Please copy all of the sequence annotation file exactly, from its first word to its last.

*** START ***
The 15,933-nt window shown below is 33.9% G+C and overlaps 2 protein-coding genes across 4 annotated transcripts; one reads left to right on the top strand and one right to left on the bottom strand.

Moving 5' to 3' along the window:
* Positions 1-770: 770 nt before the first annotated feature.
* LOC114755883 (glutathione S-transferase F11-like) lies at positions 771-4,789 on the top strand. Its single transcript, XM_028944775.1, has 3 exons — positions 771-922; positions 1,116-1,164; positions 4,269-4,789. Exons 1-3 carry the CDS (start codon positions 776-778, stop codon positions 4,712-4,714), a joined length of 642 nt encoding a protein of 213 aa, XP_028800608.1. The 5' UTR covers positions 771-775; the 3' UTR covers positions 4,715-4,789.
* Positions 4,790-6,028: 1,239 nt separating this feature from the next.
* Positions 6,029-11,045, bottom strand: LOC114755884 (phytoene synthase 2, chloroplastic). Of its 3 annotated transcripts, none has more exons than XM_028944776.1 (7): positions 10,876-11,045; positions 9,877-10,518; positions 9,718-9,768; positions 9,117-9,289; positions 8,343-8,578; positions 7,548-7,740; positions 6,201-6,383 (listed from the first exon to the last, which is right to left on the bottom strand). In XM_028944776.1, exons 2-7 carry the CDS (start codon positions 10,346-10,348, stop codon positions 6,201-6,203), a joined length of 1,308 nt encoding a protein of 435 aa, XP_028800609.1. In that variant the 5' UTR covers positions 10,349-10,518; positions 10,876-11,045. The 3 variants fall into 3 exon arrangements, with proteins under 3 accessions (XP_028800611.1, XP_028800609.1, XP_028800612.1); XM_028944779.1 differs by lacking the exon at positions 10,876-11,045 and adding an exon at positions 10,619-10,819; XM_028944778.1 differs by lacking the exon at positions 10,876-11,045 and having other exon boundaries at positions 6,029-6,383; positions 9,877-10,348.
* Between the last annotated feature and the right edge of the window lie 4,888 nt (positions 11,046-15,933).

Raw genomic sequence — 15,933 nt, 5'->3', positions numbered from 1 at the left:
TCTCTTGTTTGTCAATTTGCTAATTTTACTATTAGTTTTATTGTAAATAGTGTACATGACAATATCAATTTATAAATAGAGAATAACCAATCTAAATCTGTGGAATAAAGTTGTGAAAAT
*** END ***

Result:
The 15,933-nt window shown below is 33.9% G+C and overlaps 2 protein-coding genes across 4 annotated transcripts; one reads left to right on the top strand and one right to left on the bottom strand.

Moving 5' to 3' along the window:
* Positions 1-770: 770 nt before the first annotated feature.
* LOC114755883 (glutathione S-transferase F11-like) lies at positions 771-4,789 on the top strand. Its single transcript, XM_028944775.1, has 3 exons — positions 771-922; positions 1,116-1,164; positions 4,269-4,789. Exons 1-3 carry the CDS (start codon positions 776-778, stop codon positions 4,712-4,714), a joined length of 642 nt encoding a protein of 213 aa, XP_028800608.1. The 5' UTR covers positions 771-775; the 3' UTR covers positions 4,715-4,789.
* Positions 4,790-6,028: 1,239 nt separating this feature from the next.
* Positions 6,029-11,045, bottom strand: LOC114755884 (phytoene synthase 2, chloroplastic). Of its 3 annotated transcripts, none has more exons than XM_028944776.1 (7): positions 10,876-11,045; positions 9,877-10,518; positions 9,718-9,768; positions 9,117-9,289; positions 8,343-8,578; positions 7,548-7,740; positions 6,201-6,383 (listed from the first exon to the last, which is right to left on the bottom strand). In XM_028944776.1, exons 2-7 carry the CDS (start codon positions 10,346-10,348, stop codon positions 6,201-6,203), a joined length of 1,308 nt encoding a protein of 435 aa, XP_028800609.1. In that variant the 5' UTR covers positions 10,349-10,518; positions 10,876-11,045. The 3 variants fall into 3 exon arrangements, with proteins under 3 accessions (XP_028800611.1, XP_028800609.1, XP_028800612.1); XM_028944779.1 differs by lacking the exon at positions 10,876-11,045 and adding an exon at positions 10,619-10,819; XM_028944778.1 differs by lacking the exon at positions 10,876-11,045 and having other exon boundaries at positions 6,029-6,383; positions 9,877-10,348.
* Between the last annotated feature and the right edge of the window lie 4,888 nt (positions 11,046-15,933).

Raw genomic sequence — 15,933 nt, 5'->3', positions numbered from 1 at the left:
TCTCTTGTTTGTCAATTTGCTAATTTTACTATTAGTTTTATTGTAAATAGTGTACATGACAATATCAATTTATAAATAGAGAATAACCAATCTAAATCTGTGGAATAAAGTTGTGAAAAT